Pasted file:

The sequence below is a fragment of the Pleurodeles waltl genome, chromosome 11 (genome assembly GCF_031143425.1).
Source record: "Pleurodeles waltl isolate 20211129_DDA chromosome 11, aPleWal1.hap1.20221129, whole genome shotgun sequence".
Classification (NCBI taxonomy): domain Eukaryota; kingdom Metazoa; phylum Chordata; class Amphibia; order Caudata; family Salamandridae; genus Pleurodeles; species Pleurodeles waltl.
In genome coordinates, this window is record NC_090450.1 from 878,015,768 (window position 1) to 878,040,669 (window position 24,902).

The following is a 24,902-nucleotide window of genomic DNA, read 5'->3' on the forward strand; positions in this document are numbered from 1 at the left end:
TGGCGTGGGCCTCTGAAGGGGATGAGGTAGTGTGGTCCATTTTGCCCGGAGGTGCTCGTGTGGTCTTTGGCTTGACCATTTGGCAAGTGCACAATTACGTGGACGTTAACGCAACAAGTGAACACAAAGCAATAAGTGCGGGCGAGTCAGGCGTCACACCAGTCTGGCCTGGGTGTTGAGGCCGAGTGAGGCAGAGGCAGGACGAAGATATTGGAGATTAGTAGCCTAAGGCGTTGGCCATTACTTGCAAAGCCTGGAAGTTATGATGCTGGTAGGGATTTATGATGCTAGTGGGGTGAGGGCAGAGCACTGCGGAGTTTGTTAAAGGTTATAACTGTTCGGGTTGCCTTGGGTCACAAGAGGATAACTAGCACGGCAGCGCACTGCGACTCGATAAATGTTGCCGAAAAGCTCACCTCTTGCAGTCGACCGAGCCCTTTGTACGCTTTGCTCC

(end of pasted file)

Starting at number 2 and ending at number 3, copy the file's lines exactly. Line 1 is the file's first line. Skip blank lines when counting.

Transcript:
Source record: "Pleurodeles waltl isolate 20211129_DDA chromosome 11, aPleWal1.hap1.20221129, whole genome shotgun sequence".
Classification (NCBI taxonomy): domain Eukaryota; kingdom Metazoa; phylum Chordata; class Amphibia; order Caudata; family Salamandridae; genus Pleurodeles; species Pleurodeles waltl.